Spirit healing time. Nothing New Age—just my old method of writing out my feelings on another Monday. No lessons here either. Just letting the rain fall.
It was a typical Saturday. I’d just finished with my morning run, and now, I took a break to check my phone for updates on friends. It started first with a single drop of realization, plopping down on my hand. I looked at it in wonder for an instant before making the decision to try and outrun it.
Friends come and go. Life is constantly moving on. Change is inevitable.
But the photos were still in my head. He’d gotten married. She’d gotten engaged. They’d had a kid. So what. It was typical for friends to become acquaintances to become “someone I used to know.”
Try as I might, however, I could not find shelter soon enough, and the raindrops, though still scarce, were now heartbeats spaced at closer intervals. Illogical fears and insecurities of old resurfaced, their leering grins focused on digging at past wounds.
Why were they able to find someone? Why does everyone seem to have an easier time finding love? And why am I having such a difficult time? Is there something wrong with me?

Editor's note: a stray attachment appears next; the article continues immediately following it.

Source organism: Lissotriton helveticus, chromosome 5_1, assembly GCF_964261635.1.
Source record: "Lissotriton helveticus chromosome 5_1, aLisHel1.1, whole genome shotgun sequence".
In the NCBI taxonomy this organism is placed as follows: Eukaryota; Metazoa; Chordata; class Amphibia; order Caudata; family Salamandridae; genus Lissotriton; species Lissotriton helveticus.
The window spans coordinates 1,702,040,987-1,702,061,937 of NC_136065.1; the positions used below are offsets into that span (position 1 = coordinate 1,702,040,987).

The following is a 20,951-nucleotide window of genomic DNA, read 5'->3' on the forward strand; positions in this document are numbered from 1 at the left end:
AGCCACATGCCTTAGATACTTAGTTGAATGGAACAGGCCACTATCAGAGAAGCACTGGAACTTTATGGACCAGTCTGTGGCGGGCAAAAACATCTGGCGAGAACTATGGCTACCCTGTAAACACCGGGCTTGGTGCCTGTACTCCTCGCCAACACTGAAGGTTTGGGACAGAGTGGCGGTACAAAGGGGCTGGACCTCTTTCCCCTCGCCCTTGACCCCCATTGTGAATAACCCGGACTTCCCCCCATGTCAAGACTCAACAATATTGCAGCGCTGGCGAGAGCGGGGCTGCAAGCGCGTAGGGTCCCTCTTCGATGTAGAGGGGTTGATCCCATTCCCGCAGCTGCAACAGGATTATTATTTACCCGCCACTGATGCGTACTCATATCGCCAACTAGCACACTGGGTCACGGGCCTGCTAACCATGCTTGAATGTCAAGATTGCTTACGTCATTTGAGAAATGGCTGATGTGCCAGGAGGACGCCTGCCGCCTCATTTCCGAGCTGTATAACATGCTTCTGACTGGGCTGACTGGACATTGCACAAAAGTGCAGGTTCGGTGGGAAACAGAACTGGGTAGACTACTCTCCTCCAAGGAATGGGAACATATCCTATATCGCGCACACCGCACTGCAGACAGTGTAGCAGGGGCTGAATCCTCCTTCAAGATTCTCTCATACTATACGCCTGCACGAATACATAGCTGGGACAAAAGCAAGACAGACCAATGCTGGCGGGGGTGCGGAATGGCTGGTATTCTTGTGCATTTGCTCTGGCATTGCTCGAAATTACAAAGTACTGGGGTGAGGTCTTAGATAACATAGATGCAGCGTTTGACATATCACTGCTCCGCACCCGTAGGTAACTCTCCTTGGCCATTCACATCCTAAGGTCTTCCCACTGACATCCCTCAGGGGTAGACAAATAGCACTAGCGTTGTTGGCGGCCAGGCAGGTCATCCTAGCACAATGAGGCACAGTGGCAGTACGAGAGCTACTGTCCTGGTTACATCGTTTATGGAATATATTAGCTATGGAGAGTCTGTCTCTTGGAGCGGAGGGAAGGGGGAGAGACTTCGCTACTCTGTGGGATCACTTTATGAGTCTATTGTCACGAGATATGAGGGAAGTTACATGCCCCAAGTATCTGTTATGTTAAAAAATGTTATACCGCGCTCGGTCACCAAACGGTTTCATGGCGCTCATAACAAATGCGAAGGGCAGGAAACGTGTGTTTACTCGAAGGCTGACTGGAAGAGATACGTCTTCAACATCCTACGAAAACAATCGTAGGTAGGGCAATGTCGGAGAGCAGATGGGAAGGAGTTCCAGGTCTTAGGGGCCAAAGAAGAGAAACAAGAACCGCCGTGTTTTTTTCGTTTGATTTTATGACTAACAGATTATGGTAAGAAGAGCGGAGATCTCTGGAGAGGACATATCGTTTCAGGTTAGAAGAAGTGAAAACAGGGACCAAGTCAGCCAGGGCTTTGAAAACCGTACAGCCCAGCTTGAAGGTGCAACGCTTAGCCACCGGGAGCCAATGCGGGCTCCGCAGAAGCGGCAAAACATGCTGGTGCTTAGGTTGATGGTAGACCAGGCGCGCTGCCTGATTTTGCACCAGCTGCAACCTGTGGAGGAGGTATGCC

By now, the rain was a steady downpour, but I’d reached my house. As I stepped onto the front porch, the drizzle stopped. I tried to put the rain in the back of my mind and focused on the day ahead.
I’ve come to a certain age when enough people have come into my life and left. I’ve learned to accept this.
Later that day, I shared a meal with a friend. The rain was far from my mind. And then, my friend mentioned casually of his plans to eventually move away in a few years.
As I returned home, the clouds drew in once more. Now, it was inevitable, especially as I thought further of another close friend, a few of them actually, who have been growing more distant lately.
Life is in perpetual motion. People move around me, but I struggle to keep up.
The skies let loose. I was suddenly drenched in searing sadness, clothes soaked and weighed down by the heaviness of the storm. My spirit was drowning in the realization that the future still holds more goodbyes. The awareness that one day I will look down to find that the ribbons once tying my soul to others I considered dear will become weary and worn and tattered into shreds of a former life that will never—can never—be mended.
And the rain continues to fall.